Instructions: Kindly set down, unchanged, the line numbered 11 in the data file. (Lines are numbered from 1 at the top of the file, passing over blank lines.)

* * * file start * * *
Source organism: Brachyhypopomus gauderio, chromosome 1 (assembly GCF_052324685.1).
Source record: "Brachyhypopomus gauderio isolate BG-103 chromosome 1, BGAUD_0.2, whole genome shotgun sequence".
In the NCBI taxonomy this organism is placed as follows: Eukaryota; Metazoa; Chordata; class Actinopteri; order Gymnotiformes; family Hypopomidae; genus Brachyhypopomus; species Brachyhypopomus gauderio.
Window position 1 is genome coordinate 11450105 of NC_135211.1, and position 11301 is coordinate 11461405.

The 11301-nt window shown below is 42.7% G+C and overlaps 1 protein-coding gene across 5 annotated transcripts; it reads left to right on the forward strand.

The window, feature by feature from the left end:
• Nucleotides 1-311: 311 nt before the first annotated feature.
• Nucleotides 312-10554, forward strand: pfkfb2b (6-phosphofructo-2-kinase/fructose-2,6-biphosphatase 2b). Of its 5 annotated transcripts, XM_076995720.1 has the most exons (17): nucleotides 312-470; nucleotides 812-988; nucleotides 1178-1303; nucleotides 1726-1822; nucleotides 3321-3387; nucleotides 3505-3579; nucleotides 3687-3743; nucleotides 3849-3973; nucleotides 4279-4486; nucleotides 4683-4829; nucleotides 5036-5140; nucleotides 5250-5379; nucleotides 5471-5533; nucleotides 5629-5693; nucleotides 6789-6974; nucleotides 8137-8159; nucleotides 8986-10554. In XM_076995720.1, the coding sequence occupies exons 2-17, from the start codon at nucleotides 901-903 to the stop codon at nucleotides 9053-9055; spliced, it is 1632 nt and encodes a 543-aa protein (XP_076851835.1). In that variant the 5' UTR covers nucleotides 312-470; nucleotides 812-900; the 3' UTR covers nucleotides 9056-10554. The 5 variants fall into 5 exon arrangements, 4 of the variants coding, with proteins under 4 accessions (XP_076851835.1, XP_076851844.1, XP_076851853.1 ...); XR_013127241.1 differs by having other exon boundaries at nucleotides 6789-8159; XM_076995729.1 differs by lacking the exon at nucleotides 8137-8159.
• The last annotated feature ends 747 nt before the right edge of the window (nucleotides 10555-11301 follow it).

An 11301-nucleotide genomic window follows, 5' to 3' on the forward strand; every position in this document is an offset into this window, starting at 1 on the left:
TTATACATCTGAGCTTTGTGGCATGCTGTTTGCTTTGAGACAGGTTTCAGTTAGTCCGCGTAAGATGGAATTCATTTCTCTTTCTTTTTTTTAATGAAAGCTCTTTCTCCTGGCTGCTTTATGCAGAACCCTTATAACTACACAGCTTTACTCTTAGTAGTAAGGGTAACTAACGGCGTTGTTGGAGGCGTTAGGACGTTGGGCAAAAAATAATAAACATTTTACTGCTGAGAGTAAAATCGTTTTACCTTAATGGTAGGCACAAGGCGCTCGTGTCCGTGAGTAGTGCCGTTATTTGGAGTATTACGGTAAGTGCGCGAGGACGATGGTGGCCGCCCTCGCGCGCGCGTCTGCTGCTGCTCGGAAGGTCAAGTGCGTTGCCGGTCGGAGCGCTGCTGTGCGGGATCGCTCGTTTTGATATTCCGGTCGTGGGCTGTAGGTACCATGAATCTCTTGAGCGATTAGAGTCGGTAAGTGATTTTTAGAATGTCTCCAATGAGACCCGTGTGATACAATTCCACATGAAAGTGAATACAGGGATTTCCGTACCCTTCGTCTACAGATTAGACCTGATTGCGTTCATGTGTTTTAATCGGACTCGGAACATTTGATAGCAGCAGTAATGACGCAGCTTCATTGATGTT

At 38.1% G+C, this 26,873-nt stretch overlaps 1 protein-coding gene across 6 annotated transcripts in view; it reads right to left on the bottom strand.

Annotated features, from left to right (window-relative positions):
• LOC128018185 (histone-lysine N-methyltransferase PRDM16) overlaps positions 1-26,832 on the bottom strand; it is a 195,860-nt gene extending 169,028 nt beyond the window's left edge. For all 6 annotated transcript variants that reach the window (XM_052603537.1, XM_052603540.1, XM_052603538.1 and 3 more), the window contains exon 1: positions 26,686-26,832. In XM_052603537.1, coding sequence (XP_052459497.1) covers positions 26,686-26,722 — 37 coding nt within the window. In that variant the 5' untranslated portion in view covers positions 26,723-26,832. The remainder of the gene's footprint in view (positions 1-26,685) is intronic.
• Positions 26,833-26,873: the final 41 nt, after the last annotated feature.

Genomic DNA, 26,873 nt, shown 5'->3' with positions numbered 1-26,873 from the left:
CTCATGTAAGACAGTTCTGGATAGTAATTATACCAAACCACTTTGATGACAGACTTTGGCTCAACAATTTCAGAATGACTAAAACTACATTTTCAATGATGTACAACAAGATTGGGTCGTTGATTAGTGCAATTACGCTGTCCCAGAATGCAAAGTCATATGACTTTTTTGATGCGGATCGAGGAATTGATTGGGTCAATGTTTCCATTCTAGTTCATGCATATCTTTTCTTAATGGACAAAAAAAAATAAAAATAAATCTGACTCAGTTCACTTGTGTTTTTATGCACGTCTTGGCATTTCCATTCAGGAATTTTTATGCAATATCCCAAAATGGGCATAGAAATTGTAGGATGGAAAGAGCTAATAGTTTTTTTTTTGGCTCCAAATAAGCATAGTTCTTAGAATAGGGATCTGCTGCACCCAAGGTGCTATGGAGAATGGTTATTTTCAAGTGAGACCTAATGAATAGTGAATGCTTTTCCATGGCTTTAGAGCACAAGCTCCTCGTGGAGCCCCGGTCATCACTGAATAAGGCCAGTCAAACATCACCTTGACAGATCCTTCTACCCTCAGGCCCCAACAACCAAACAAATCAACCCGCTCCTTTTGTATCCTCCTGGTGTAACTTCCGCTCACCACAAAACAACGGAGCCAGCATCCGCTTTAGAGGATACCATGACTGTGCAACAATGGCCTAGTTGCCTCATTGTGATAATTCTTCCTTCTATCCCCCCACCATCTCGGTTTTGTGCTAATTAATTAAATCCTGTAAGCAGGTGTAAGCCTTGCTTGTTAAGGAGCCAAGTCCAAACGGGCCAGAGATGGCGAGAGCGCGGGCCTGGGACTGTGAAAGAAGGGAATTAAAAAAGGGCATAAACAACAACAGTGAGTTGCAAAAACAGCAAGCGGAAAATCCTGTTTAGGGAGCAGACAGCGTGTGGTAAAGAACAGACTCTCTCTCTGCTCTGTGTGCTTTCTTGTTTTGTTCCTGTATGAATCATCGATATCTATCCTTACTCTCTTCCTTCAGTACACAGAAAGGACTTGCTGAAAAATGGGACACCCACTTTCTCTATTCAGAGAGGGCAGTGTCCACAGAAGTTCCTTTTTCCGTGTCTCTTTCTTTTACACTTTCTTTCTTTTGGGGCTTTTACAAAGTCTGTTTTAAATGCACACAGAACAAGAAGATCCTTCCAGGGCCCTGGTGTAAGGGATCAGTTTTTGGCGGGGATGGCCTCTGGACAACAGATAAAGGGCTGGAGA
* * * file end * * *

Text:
TTATACATCTGAGCTTTGTGGCATGCTGTTTGCTTTGAGACAGGTTTCAGTTAGTCCGCGTAAGATGGAATTCATTTCTCTTTCTTTTTTTTAATGAAAGCTCTTTCTCCTGGCTGCTTTATGCAGAACCCTTATAACTACACAGCTTTACTCTTAGTAGTAAGGGTAACTAACGGCGTTGTTGGAGGCGTTAGGACGTTGGGCAAAAAATAATAAACATTTTACTGCTGAGAGTAAAATCGTTTTACCTTAATGGTAGGCACAAGGCGCTCGTGTCCGTGAGTAGTGCCGTTATTTGGAGTATTACGGTAAGTGCGCGAGGACGATGGTGGCCGCCCTCGCGCGCGCGTCTGCTGCTGCTCGGAAGGTCAAGTGCGTTGCCGGTCGGAGCGCTGCTGTGCGGGATCGCTCGTTTTGATATTCCGGTCGTGGGCTGTAGGTACCATGAATCTCTTGAGCGATTAGAGTCGGTAAGTGATTTTTAGAATGTCTCCAATGAGACCCGTGTGATACAATTCCACATGAAAGTGAATACAGGGATTTCCGTACCCTTCGTCTACAGATTAGACCTGATTGCGTTCATGTGTTTTAATCGGACTCGGAACATTTGATAGCAGCAGTAATGACGCAGCTTCATTGATGTT